Corey Dinopoulos grew up in Dracut, Massachusetts and went to the Massachusetts College of Art & Design (MassArt) where he earned a BFA in Fine Arts with a concentration in Graphic Design. After focusing on print design, he shifted gears to digital design at Fidelity Investments and then at John Hancock before finally joining Essential's Digital Experience team. Along his journey, Corey has found unconventional ways of bringing his user experience perspective to complex challenges, including co-founding Boston's 2024 Olympic bid and campaigning for Boston City Council.
1. To start, you almost became a politician. What inspired you to run for office?
“Maybe I’m just a little bit crazy? I've been civically engaged in my community and always looking for ways to improve the City of Boston. Whether it's social events or community meetings, I'm always seeking opportunities that bring people together and constantly looking for inefficiencies in how we live work, and play within our city.
With a background in design, rather than law or public policy, my approach to solving problems comes with more empathy. As designers, we are constantly trying to solve problems and put ourselves in other’s shoes. I felt with my background in design that I would bring a refreshing new perspective to the council and to city government.
Lastly, in President Obama’s farewell address to the nation, he encouraged young people to lace up their shoes and do some organizing. He implored, “If you’re disappointed by your elected officials, grab a clipboard, get some signatures, and run for office yourself.” So that’s exactly what I did!”
2. Before getting into the digital space, you worked in graphic and print design. Tell us about some interesting projects you worked on and how you made that shift.
“With a degree in Graphic Design, I had many possible routes to take with my first career. I wasn’t sure if I wanted to work in-house on a design team or for an agency, but after attending a design lecture one summer, I learned of Sasaki, an architecture firm doing great work, and pursued joining their team. During my time there, I worked as an environmental graphic designer concerned with the visual aspects of wayfinding, communicating identity and information, and creating experiences that connect people to place.
My time at Sasaki got me thinking about systems design, which took me into the digital space. UX and UI design are very much like wayfinding, except you’re guiding a user through the digital space rather than physical. With just one year out of school, I along with many others fell victim to the recession. Without a job, I started saving money and realizing I needed a role that would keep me financially sound. An opportunity arose at Fidelity after a college professor connected me with the creative director there (also a MassArt grad), and I joined their growing user experience design team soon after. While at Fidelity, I smoothly made the transition from doing primarily print design to responsive web and app-based mobile design. I embraced the change!”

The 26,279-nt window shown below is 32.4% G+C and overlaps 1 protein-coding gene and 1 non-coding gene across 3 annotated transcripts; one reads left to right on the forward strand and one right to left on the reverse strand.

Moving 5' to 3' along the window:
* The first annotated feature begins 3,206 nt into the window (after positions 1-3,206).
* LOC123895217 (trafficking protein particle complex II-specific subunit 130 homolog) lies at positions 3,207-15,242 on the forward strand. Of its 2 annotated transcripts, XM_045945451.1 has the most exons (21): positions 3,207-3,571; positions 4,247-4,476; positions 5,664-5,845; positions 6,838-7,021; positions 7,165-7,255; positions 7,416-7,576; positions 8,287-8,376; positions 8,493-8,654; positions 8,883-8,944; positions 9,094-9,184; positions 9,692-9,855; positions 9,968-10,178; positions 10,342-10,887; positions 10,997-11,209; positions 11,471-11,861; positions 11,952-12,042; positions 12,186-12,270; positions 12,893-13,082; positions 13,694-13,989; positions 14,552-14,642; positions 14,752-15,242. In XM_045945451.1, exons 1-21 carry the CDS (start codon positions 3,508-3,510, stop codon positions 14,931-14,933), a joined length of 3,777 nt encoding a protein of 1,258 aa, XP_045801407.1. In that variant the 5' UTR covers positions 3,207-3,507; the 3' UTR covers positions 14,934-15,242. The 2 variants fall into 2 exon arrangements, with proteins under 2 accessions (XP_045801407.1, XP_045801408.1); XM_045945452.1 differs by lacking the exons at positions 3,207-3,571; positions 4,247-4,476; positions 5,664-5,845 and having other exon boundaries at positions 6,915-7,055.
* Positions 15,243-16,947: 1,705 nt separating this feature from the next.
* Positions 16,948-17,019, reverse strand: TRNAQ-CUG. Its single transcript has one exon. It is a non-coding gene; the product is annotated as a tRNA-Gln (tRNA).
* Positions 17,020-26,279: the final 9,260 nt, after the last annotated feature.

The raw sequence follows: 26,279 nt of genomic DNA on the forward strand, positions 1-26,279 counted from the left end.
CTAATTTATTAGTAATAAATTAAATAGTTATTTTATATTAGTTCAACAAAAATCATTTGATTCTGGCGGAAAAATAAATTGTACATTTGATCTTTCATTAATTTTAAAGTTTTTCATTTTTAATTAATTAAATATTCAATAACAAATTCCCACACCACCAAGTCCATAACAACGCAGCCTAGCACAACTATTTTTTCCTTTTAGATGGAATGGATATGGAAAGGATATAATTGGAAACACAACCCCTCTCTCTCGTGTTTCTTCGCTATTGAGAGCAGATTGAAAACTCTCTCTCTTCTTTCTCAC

3. What did you do at Fidelity and John Hancock, and what was it like to work at such massive, global companies with Boston roots?
“While working at both Fidelity and John Hancock, I was a member of their in-house design teams. While they were both large, global companies, my experiences at each were quite different. Fidelity in 2008 had a growing user experience design team of nearly 100+ employees working on improving Fidelity.com, customer rep tools, and native apps for iPhone and Android. It was my first foray in corporate life but was a lot less painful than most designers would imagine a large corporation. For one, you had endless resources, and I always found ways to make the most mundane projects and tasks more creative. I was fortunate to work with fun and talented people that made it difficult for me to leave.
From Fidelity where I was coming from an enormous team, I made the leap to John Hancock where I helped build the user experience design team from the ground up. For more than two years, I was dedicated to improving both employee and client facing user experiences.”
4. What attracted you to Essential?
“I had attended a design open house at Essential back in 2017 and remembered having great conversations with designers. I was taken on a tour of the office and was envious of the non-corporate and deeply creative culture that Essential seemed to have. I also wanted to have the opportunity to work on a wide variety of project work to keep things fresh. Ultimately it was continued conversation with Margaret Jacobi, a Principal designer who I had worked with previously at Fidelity, that got me to apply.”
Corey Dinopoulos (right) shaking hands with parade-goers as a Boston City Council candidate during Boston's Pride Parade (2017).
5. So you’re a senior Digital Experience (DX) designer on our team. Can you tell us about the work that you're doing now?
“Currently, I’m working on two projects: redesigning a financial web experience and prototyping a healthcare interface. On a day to day basis, I'm doing everything from wireframing to visual design to prototyping how users flow through a specific app and then testing that with end users to verify that it's a better experience from what they previously were using. I really enjoy consulting work here at Essential from my earlier in-house experiences because of the diversity of work and wide breadth of clients.”